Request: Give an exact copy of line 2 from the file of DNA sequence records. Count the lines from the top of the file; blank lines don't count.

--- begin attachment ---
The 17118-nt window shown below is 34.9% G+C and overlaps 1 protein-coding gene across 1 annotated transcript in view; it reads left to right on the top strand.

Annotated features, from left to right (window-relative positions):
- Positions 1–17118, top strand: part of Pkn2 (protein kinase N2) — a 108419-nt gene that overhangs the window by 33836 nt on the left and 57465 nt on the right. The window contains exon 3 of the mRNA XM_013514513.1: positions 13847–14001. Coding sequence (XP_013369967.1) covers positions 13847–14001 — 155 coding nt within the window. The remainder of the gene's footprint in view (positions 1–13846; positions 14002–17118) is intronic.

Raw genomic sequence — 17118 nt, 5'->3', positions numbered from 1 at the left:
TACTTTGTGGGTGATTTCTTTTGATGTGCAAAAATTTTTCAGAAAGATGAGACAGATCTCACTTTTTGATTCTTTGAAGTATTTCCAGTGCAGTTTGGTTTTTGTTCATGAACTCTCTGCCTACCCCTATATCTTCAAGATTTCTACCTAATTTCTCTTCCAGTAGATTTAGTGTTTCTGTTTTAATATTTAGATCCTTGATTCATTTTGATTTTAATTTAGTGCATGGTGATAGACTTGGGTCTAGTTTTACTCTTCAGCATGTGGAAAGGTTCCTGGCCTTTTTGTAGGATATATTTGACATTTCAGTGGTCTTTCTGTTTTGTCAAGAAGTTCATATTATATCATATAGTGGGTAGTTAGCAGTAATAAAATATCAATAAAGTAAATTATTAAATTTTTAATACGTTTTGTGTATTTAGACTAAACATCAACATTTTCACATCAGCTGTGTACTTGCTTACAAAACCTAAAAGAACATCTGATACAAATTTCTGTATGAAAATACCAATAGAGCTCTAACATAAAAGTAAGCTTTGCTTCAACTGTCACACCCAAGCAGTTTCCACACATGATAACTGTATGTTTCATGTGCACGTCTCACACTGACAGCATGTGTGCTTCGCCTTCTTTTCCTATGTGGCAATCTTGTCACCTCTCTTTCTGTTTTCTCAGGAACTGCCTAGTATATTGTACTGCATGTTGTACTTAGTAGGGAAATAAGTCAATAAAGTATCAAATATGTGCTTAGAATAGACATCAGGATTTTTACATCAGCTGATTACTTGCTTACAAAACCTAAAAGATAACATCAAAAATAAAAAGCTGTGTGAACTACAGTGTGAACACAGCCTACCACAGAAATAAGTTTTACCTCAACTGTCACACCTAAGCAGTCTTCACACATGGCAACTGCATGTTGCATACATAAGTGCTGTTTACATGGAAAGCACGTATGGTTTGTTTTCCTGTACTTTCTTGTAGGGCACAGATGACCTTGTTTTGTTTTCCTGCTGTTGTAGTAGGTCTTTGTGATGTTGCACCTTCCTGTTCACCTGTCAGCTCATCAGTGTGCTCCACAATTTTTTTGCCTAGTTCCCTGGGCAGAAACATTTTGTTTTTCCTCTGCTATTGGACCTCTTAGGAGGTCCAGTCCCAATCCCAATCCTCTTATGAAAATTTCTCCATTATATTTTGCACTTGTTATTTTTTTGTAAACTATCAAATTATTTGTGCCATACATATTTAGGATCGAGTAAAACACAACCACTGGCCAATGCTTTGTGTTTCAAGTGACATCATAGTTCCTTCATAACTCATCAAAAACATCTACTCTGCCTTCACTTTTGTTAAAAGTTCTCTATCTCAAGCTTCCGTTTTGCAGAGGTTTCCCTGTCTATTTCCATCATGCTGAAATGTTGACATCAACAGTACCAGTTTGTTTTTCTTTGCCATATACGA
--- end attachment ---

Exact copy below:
Annotated features, from left to right (window-relative positions):